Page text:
A multi-wavelength study of solar coronal-hole regions showing radio enhancements
Center for Solar Physics and Space Weather, The Catholic University of America, Washington, DC 20064 and NASA Goddard Space Flight Center, Code 682.3, Greenbelt, MD 20771, USA
2 Max-Planck-Institut für Aeronomie, Max-Planck-Str. 2, 37191 Katlenburg-Lindau, Germany
Corresponding author: T. Moran, firstname.lastname@example.org
Accepted: 9 April 2001
We observed 17 GHz microwave-enhanced regions in equatorial coronal holes (ECH) together with extreme-ultraviolet (EUV), far-ultraviolet (FUV) and visible emissions in a search for temperature increases which might explain the bright spots in radio wavelengths. The ultraviolet (UV) observations span a wide range of formation temperatures (8000 K to 630 000 K). Increased UV emission was observed at the approximate location of the radio enhancements, but unlike the radio brightening, the UV emission did not exceed the mean quiet sun level. However, there were two observations showing increased Hα brightness in radio enhancements above mean quiet sun levels. No Hα bright spots were detected in ECHs outside of radio enhancement regions. The ECH Hα bright spots were caused by bright fibrils, bright points and a lack of dark fibrils. Since the 17 GHz and Hα enhancements are co-spatial, have equal integrated normalized enhanced emission and brightness temperatures, the observations suggest that the radio enhancements are caused by increased fibril radio emission. In addition, increased Fe xii EUV emission was recorded at the location of some well-defined radio enhancements, which were the bases of coronal plumes. Since the radio brightness temperature is much lower than the Fe xii formation temperature, the radio and EUV enhancements are likely both related to the presence of concentrated magnetic flux, but do not arise from the same physical layer.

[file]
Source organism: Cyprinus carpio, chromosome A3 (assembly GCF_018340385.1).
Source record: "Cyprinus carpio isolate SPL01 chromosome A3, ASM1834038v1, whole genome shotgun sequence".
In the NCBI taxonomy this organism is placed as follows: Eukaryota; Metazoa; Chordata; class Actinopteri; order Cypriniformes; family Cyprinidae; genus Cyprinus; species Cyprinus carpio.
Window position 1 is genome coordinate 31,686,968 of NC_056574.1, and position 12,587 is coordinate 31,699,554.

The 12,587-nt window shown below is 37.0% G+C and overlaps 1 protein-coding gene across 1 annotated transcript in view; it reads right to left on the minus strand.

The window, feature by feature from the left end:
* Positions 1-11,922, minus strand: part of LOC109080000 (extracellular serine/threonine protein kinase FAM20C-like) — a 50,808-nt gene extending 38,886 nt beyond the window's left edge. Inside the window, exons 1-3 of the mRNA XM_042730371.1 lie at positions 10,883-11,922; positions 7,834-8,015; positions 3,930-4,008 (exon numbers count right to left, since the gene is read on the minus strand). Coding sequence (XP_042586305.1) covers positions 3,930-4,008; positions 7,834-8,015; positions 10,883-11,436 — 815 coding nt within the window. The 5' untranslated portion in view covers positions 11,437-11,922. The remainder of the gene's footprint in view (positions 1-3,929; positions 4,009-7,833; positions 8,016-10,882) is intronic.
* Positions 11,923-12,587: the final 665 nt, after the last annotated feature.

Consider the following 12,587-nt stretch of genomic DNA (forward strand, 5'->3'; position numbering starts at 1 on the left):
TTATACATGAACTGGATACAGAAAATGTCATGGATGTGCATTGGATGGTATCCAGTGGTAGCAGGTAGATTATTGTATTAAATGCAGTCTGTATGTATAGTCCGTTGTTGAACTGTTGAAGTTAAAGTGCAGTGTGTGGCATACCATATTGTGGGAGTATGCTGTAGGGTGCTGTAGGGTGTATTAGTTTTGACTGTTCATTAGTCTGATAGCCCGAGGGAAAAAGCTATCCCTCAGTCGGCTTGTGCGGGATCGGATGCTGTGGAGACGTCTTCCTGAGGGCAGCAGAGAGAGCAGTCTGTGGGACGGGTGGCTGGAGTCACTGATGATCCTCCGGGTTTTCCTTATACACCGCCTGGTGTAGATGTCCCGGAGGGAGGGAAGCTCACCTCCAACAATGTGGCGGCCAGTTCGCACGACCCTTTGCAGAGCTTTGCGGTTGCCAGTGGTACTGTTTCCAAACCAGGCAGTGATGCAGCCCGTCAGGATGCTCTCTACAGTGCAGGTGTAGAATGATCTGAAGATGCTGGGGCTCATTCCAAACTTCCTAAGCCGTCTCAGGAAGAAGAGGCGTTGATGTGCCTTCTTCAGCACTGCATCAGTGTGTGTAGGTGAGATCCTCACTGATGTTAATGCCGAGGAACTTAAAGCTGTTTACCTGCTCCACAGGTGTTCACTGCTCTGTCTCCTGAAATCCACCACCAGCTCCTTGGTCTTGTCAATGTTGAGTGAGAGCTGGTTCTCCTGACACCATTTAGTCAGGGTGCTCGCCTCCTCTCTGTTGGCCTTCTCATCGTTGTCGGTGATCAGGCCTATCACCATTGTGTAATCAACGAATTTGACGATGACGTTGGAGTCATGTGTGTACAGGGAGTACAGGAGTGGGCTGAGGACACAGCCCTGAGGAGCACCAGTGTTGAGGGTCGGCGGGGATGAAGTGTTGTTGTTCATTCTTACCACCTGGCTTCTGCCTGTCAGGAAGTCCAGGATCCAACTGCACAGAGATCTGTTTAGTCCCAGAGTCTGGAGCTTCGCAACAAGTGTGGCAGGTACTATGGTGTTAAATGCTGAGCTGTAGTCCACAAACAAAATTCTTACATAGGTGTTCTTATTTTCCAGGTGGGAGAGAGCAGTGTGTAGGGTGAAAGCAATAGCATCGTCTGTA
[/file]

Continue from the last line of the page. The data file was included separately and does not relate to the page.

Key words: Sun: radio radiation / Sun: UV radiation / Sun: chromosphere / Sun: transition region / Sun: corona
© ESO, 2001